The building of a capable, ethical and developmental state is among our foremost priorities. We want the public service to be oriented towards efficiency, performance and developmental outcomes.
The civil service should attract high-calibre and qualified candidates. As one of the ways of achieving this, the National Development Plan (NDP) proposes a formal graduate recruitment scheme for the public service. Our people want the best and the brightest in society to serve them.
The civil service must be seen as a career destination of choice by those who want to make a difference in the life of their country, and not merely as a comfortable 9-to-5 desk job or a place to earn a salary with minimal effort.
Should some still harbor this view they should take advantage of opportunities to exit the public service to make way for those who are up to the task.
Training and upskilling is critical to professionalizing the civil service.
The National School of Government is playing an important role in building a culture of lifelong learning for those already in the ranks. As an example, the school offers a certificate program for anyone who wants to be appointed into senior management. Many of the school’s programs – from advanced project management to financial management and budgeting to change leadership – are offered online.
The school is also engaged in collaboration with international training institutes to offer courses on wider governance issues.
Being a public servant is an honor and a privilege. It demands dedication, selflessness, professionalism, commitment and the utmost faithfulness to the principles of Batho Pele, of putting the people first.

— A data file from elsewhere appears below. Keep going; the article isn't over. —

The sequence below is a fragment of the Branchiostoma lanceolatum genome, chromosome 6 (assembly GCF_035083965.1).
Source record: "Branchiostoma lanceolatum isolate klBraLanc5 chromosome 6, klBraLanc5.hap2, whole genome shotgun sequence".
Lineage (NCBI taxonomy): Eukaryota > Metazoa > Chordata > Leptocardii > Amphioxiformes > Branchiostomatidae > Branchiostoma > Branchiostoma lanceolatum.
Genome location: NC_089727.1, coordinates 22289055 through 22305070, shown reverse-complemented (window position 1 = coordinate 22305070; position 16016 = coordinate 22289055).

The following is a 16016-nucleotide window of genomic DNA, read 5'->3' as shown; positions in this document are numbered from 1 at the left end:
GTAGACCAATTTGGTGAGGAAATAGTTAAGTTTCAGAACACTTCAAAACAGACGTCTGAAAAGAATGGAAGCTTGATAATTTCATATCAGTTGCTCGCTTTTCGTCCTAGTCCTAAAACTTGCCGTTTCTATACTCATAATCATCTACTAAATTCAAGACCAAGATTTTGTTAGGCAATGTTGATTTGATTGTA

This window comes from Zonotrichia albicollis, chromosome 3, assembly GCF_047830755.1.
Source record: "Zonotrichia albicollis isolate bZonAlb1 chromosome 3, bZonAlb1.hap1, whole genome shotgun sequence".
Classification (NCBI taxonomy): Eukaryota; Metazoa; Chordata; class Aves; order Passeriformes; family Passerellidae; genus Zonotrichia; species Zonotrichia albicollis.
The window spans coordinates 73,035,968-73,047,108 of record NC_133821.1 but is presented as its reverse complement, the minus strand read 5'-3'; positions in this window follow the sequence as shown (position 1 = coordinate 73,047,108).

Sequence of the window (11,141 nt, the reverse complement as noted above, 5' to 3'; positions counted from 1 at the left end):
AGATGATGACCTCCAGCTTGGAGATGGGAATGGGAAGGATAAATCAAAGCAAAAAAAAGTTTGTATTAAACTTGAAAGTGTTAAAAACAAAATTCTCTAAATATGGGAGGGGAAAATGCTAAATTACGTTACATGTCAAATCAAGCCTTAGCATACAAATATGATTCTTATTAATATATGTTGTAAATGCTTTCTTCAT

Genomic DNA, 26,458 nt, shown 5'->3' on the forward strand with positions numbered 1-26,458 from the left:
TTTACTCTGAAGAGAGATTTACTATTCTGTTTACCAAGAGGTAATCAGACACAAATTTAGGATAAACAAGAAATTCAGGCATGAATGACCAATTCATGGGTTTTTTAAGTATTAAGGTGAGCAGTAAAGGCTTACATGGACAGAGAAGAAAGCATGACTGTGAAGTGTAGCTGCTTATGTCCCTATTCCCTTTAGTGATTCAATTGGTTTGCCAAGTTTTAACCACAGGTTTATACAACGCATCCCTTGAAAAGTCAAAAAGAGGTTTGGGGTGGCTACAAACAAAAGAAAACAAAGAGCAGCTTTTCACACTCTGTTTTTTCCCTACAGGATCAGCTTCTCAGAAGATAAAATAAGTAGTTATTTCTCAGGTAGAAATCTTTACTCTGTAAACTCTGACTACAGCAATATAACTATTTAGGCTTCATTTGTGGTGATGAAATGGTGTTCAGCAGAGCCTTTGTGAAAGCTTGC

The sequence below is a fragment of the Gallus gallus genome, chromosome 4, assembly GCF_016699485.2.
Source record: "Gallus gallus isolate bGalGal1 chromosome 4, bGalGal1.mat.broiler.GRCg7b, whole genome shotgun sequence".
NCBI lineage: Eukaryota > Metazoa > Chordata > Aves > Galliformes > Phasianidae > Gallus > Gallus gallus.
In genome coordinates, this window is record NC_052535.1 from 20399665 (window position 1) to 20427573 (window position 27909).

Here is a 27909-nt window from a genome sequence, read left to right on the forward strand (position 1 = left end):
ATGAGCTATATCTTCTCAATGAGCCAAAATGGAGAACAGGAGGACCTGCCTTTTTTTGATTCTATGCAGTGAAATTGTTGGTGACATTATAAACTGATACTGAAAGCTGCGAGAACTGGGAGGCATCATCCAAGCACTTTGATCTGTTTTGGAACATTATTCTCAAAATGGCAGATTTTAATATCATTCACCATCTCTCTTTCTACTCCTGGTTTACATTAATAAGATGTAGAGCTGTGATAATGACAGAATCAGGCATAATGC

Public servants are entrusted with managing state resources for the benefit of the public and in guarding against them being misused and abused. They are representatives of a government derived of the people and for the people, and are guardians of our Constitution.
At a time when we have been confronted with a series of scandals that point to clear complicity by certain public servants in acts of corruption, this Public Service Month should be an opportunity for the men and women tasked with this weighty responsibility to set themselves apart – to rededicate themselves to their calling and to fully comprehend what it truly means to be a servant of the people.
As the NDP reminds us, a capable developmental state cannot be created by decree: “It has to be built, brick by brick, institution by institution, and sustained and rejuvenated over time.”
Our ability to steadily acquire a high level of capability as envisaged by the NDP is a defining characteristic of what a capable developmental state should have to become an economically prosperous, socially inclusive and a well-governed state that is able to meet the needs of our people.
With best wishes,
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President Cyril Ramaphosa of South Africa writes a letter to his countrymen every Monday.